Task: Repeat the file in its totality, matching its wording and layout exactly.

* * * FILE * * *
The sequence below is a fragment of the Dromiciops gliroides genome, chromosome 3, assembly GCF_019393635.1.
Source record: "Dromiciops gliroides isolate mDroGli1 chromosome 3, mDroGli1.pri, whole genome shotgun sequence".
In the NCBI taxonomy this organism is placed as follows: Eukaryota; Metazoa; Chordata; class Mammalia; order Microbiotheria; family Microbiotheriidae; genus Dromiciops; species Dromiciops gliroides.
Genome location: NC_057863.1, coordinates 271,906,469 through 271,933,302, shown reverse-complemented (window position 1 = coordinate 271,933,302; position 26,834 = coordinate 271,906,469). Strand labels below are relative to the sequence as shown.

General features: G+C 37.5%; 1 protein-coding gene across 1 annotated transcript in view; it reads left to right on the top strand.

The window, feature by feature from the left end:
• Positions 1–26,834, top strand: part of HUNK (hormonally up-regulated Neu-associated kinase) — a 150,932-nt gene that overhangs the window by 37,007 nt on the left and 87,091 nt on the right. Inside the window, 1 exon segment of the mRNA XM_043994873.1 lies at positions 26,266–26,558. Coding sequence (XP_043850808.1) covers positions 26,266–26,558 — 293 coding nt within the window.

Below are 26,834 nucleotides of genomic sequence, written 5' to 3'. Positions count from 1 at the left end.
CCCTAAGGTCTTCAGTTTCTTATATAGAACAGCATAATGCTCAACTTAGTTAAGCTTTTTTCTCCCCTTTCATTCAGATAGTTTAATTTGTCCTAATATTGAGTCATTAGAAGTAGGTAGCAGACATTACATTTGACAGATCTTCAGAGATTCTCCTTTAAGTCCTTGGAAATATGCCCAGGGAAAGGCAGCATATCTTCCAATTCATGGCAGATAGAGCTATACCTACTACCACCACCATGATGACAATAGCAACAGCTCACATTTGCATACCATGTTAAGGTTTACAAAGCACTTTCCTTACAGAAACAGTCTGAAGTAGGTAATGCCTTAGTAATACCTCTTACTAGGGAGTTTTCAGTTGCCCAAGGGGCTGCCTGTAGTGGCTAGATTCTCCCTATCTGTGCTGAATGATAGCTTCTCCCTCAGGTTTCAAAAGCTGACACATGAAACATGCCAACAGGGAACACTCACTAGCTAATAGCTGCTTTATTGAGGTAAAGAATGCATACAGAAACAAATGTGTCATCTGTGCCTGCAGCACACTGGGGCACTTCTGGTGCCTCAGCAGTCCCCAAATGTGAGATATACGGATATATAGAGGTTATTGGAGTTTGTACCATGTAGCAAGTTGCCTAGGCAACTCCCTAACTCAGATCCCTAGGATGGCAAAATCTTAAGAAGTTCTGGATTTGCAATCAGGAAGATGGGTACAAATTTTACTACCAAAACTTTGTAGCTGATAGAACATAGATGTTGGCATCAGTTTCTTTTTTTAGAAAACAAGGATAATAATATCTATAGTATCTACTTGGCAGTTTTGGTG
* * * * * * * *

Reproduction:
The sequence below is a fragment of the Dromiciops gliroides genome, chromosome 3, assembly GCF_019393635.1.
Source record: "Dromiciops gliroides isolate mDroGli1 chromosome 3, mDroGli1.pri, whole genome shotgun sequence".
In the NCBI taxonomy this organism is placed as follows: Eukaryota; Metazoa; Chordata; class Mammalia; order Microbiotheria; family Microbiotheriidae; genus Dromiciops; species Dromiciops gliroides.
Genome location: NC_057863.1, coordinates 271,906,469 through 271,933,302, shown reverse-complemented (window position 1 = coordinate 271,933,302; position 26,834 = coordinate 271,906,469). Strand labels below are relative to the sequence as shown.

General features: G+C 37.5%; 1 protein-coding gene across 1 annotated transcript in view; it reads left to right on the top strand.

The window, feature by feature from the left end:
• Positions 1–26,834, top strand: part of HUNK (hormonally up-regulated Neu-associated kinase) — a 150,932-nt gene that overhangs the window by 37,007 nt on the left and 87,091 nt on the right. Inside the window, 1 exon segment of the mRNA XM_043994873.1 lies at positions 26,266–26,558. Coding sequence (XP_043850808.1) covers positions 26,266–26,558 — 293 coding nt within the window.

Below are 26,834 nucleotides of genomic sequence, written 5' to 3'. Positions count from 1 at the left end.
CCCTAAGGTCTTCAGTTTCTTATATAGAACAGCATAATGCTCAACTTAGTTAAGCTTTTTTCTCCCCTTTCATTCAGATAGTTTAATTTGTCCTAATATTGAGTCATTAGAAGTAGGTAGCAGACATTACATTTGACAGATCTTCAGAGATTCTCCTTTAAGTCCTTGGAAATATGCCCAGGGAAAGGCAGCATATCTTCCAATTCATGGCAGATAGAGCTATACCTACTACCACCACCATGATGACAATAGCAACAGCTCACATTTGCATACCATGTTAAGGTTTACAAAGCACTTTCCTTACAGAAACAGTCTGAAGTAGGTAATGCCTTAGTAATACCTCTTACTAGGGAGTTTTCAGTTGCCCAAGGGGCTGCCTGTAGTGGCTAGATTCTCCCTATCTGTGCTGAATGATAGCTTCTCCCTCAGGTTTCAAAAGCTGACACATGAAACATGCCAACAGGGAACACTCACTAGCTAATAGCTGCTTTATTGAGGTAAAGAATGCATACAGAAACAAATGTGTCATCTGTGCCTGCAGCACACTGGGGCACTTCTGGTGCCTCAGCAGTCCCCAAATGTGAGATATACGGATATATAGAGGTTATTGGAGTTTGTACCATGTAGCAAGTTGCCTAGGCAACTCCCTAACTCAGATCCCTAGGATGGCAAAATCTTAAGAAGTTCTGGATTTGCAATCAGGAAGATGGGTACAAATTTTACTACCAAAACTTTGTAGCTGATAGAACATAGATGTTGGCATCAGTTTCTTTTTTTAGAAAACAAGGATAATAATATCTATAGTATCTACTTGGCAGTTTTGGTG